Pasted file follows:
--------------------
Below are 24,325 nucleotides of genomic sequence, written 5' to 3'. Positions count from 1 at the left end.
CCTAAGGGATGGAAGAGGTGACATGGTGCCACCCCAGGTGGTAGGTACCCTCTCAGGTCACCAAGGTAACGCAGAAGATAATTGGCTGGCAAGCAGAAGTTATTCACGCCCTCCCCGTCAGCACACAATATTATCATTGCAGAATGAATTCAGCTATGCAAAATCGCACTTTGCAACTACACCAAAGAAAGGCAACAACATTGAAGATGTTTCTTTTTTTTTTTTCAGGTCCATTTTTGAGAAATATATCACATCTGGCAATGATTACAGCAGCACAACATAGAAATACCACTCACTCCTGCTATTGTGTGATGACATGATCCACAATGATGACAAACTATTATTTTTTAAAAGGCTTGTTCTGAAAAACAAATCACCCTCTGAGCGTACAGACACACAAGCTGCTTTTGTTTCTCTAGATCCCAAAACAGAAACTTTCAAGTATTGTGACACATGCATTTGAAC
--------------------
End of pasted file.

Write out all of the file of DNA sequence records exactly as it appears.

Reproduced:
Below are 24,325 nucleotides of genomic sequence, written 5' to 3'. Positions count from 1 at the left end.
CCTAAGGGATGGAAGAGGTGACATGGTGCCACCCCAGGTGGTAGGTACCCTCTCAGGTCACCAAGGTAACGCAGAAGATAATTGGCTGGCAAGCAGAAGTTATTCACGCCCTCCCCGTCAGCACACAATATTATCATTGCAGAATGAATTCAGCTATGCAAAATCGCACTTTGCAACTACACCAAAGAAAGGCAACAACATTGAAGATGTTTCTTTTTTTTTTTTCAGGTCCATTTTTGAGAAATATATCACATCTGGCAATGATTACAGCAGCACAACATAGAAATACCACTCACTCCTGCTATTGTGTGATGACATGATCCACAATGATGACAAACTATTATTTTTTAAAAGGCTTGTTCTGAAAAACAAATCACCCTCTGAGCGTACAGACACACAAGCTGCTTTTGTTTCTCTAGATCCCAAAACAGAAACTTTCAAGTATTGTGACACATGCATTTGAAC